The Nationals host the Phillies on Tuesday night in the opener of the second series between the two National League East teams in 2014.
Washington dropped two of three games in Philadelphia in the clubs' first meeting in early May. But they are ahead of the Phillies in the division, sitting in third place -- 3 1/2 back of first-place Atlanta -- at 27-28, while the Phillies are in last at 24-31.
The Nationals are coming off a series win against the Rangers, a strong response after they dropped seven of their previous nine games. They should also get third baseman Ryan Zimmerman back from the disabled list for the series opener, although he might play some left field when he rejoins the ballclub. Zimmerman, out since April 12 with a fractured right thumb, has been aiming to be ready Tuesday.
The Phillies, meanwhile, finished up a five-game set against the Mets at Citizens Bank Park on Monday with an 11-2 loss.
Jordan Zimmermann, who had a fairly rough May, will start the opener for Washington. Zimmermann has given up 15 runs in 22 2/3 innings for a 5.96 ERA over his last four starts, after throwing four scoreless innings in a rain-shortened outing to start the month.
However, the right-hander doesn't see any problems in terms of his pitches and their location.
"My stuff's there," Zimmermann said. "I'm making good pitches where I want, they're just squaring the ball up right now."
Manager Matt Williams has a similar opinion in regards to Zimmermann's struggles. Williams said he has been content with the right-hander's velocity -- 94-95 mph -- and his bullpens have been solid.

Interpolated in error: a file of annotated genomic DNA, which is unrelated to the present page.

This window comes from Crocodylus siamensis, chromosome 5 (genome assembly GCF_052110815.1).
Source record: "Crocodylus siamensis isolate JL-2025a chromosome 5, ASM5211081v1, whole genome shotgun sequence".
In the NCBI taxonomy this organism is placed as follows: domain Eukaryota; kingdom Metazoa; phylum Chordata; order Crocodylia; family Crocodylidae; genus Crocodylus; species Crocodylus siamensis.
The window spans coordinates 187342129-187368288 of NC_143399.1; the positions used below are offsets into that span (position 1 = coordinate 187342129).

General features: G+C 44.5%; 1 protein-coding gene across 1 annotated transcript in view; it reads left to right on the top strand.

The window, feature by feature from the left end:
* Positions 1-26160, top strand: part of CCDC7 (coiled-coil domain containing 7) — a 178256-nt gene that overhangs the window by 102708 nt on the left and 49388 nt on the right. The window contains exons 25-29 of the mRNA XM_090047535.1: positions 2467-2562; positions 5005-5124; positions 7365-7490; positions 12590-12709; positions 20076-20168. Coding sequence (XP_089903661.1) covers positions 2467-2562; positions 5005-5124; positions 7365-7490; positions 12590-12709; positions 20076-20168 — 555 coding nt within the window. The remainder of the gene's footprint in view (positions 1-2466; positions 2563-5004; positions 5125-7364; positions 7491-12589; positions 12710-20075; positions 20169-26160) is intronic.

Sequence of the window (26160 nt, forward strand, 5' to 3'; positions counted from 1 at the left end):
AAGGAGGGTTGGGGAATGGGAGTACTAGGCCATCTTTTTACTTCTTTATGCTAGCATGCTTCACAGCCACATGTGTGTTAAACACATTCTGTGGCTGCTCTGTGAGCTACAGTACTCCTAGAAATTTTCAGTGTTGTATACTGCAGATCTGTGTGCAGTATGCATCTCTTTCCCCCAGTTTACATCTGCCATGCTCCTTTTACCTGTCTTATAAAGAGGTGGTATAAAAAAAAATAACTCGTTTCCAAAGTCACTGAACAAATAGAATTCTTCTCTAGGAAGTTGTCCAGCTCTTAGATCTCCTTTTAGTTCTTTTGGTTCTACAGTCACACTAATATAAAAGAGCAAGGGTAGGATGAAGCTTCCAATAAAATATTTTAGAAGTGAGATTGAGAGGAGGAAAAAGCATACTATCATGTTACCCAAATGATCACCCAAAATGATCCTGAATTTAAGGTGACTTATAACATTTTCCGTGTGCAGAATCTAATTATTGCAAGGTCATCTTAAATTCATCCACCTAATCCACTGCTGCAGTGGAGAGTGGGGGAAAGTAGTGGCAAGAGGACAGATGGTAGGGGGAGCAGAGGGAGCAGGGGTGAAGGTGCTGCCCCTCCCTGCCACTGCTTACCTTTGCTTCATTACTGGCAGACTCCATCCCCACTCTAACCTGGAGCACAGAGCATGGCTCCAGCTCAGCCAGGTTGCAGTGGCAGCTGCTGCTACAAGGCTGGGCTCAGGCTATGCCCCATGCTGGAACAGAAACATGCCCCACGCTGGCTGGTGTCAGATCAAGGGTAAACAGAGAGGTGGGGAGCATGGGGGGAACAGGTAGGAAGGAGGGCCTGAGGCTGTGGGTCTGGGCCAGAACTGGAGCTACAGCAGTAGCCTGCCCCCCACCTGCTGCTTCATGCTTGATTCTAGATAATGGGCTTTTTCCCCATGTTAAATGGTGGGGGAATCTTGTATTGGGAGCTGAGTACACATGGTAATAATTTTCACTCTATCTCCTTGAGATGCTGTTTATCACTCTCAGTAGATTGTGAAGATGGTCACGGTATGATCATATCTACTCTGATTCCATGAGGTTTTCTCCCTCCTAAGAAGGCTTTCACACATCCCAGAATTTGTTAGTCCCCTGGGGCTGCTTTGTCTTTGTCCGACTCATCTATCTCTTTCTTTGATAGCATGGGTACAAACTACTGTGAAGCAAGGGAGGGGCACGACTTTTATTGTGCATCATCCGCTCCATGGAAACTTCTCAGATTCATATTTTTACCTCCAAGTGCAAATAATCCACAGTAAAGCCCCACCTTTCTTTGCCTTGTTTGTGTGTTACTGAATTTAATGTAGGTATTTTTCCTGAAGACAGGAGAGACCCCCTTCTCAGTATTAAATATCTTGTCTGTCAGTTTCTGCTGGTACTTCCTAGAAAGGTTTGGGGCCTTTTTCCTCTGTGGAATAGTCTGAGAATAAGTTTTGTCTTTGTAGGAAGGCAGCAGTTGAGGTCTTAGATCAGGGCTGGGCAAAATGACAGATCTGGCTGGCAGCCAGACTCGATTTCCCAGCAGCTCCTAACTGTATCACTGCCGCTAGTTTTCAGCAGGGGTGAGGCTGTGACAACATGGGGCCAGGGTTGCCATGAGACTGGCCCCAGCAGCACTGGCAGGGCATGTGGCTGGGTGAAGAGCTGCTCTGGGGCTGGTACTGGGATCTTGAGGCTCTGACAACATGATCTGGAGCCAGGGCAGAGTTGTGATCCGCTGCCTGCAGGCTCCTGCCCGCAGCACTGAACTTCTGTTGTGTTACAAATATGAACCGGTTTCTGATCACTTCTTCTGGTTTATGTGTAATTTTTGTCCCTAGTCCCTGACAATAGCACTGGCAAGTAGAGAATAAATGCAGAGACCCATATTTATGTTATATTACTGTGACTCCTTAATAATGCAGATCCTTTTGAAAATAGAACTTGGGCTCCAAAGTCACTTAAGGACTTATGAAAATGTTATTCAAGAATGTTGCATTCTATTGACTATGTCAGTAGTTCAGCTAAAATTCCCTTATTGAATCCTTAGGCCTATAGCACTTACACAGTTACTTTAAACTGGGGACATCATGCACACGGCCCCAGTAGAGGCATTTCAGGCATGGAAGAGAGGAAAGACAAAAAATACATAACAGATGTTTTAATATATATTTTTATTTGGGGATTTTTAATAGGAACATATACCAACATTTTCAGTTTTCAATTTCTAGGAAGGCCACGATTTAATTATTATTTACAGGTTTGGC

"He's aggressive, he's throwing strikes, he's not walking a bunch of people," Williams said. "If anything, it's just a little elevated. And it varies from inning to inning sometimes. But I'm not worried about him."
Philadelphia will send rookie David Buchanan, who has had two career starts, to the hill. Buchanan had a solid first start, beating the Dodgers with five innings of two-run ball, but he dropped a decision to the Mets in his next outing, giving up four runs (three earned) in 6 2/3 innings.
Nationals: Bats heat up, cool down against Rangers
The Nationals crushed the Rangers for 19 runs on 27 hits during the first two games of their series at Nationals Park on Friday and Saturday. They had compiled 19 total runs in the seven games prior to the series against Texas -- six of them losses.
Washington scored in seven consecutive innings against the Rangers during a stretch spanning from the fourth inning of Friday night's 9-2 victory until the second inning of Saturday's 10-2 victory.
"You do this for an extended period of time and you kind of build off that," said first baseman Adam LaRoche, who hit a three-run home run in the fourth inning of Saturday's victory. "And confidence starts to grow."
But the Nationals were shut out in Sunday's series finale, 2-0. They were held to five hits in the game, and Texas starter Yu Darvish struck out a season-high 12 batters.
Phillies: Aumont, Jimenez added to bullpen
The Phillies' bullpen has been inconsistent in 2014. To bolster their 'pen -- stretched thin after consecutive 14-inning games on Friday and Saturday -- the club recalled right-hander Phillippe Aumont and selected the contract of left-hander Cesar Jimenez from Triple-A Lehigh Valley.
Jimenez posted a 1.67 ERA in 19 games, including two starts, for Lehigh Valley. In 27 innings, he allowed 15 hits while striking out 22 and walking seven. Aumont had a 4.12 ERA, but he hadn't allowed a run in six of his past seven relief appearances.
• On Friday night, Ian Desmond passed Adam Dunn for second place on the Nationals' all-time home run list. He has 77 in his sixth year with the club. Dunn hit 76 in two seasons.
• The Phillies' two 14-inning games against the Mets were the first back-to-back games of that length in the franchise's 132-year history, and they came in the midst of a stretch of 41 games in 41 days for Philadelphia.
David Adler is an associate reporter for MLB.com. This story was not subject to the approval of Major League Baseball or its clubs.